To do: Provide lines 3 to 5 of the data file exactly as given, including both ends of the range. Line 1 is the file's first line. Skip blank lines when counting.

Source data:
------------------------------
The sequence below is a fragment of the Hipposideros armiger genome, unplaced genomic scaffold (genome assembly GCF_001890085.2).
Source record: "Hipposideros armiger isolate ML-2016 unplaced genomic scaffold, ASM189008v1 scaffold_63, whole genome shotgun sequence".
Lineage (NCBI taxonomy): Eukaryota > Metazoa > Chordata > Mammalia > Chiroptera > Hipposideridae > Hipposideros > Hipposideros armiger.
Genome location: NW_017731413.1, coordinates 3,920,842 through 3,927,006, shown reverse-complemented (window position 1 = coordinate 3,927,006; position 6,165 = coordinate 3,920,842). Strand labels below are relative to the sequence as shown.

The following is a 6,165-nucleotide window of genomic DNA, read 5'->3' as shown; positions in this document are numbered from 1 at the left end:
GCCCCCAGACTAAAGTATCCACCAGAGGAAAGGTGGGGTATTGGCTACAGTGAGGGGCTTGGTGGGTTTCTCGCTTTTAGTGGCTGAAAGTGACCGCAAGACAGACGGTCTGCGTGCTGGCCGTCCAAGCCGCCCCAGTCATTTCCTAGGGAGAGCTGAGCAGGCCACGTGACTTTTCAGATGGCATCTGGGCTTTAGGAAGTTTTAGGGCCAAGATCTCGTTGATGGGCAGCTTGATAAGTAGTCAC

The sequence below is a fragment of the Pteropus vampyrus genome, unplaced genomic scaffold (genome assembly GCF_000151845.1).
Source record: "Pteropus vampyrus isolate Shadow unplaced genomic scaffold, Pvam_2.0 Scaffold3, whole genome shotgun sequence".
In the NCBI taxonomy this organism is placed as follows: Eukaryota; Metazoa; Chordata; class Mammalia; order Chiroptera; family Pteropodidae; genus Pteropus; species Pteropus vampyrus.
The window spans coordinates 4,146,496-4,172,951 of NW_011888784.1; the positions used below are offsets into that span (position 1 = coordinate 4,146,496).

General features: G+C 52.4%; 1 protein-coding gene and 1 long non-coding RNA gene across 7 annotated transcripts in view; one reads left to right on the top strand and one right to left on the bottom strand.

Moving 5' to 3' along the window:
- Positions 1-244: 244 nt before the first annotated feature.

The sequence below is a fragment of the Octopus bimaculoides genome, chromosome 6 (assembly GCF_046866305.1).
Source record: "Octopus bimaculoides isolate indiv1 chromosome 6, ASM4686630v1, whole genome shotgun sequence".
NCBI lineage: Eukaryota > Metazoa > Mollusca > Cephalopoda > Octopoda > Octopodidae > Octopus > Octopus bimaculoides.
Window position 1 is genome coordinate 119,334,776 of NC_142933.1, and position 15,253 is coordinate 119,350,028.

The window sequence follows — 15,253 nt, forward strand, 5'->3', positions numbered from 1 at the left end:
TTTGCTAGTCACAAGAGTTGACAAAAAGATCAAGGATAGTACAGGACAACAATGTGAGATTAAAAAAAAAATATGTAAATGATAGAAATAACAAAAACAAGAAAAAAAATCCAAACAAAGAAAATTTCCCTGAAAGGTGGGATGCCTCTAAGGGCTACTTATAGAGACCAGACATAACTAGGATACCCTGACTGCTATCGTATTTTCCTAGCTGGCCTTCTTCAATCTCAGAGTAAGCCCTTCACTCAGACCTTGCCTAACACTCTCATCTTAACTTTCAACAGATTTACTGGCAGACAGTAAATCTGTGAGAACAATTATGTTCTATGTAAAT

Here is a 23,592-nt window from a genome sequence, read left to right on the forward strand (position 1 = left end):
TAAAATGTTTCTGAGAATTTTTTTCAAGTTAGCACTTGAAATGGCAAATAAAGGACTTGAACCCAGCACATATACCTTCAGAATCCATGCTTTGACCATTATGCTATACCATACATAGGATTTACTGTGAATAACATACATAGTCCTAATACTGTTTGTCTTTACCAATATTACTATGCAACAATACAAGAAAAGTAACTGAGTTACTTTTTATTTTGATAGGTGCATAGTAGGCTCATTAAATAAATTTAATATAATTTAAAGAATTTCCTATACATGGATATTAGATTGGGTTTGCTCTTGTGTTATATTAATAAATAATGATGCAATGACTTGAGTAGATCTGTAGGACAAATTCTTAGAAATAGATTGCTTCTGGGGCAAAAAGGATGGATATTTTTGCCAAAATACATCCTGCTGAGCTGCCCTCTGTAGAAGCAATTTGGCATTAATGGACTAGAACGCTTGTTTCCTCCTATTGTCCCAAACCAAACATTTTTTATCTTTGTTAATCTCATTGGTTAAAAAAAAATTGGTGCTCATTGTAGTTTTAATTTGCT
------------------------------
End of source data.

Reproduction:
Lineage (NCBI taxonomy): Eukaryota > Metazoa > Chordata > Mammalia > Chiroptera > Hipposideridae > Hipposideros > Hipposideros armiger.
Genome location: NW_017731413.1, coordinates 3,920,842 through 3,927,006, shown reverse-complemented (window position 1 = coordinate 3,927,006; position 6,165 = coordinate 3,920,842). Strand labels below are relative to the sequence as shown.

The following is a 6,165-nucleotide window of genomic DNA, read 5'->3' as shown; positions in this document are numbered from 1 at the left end: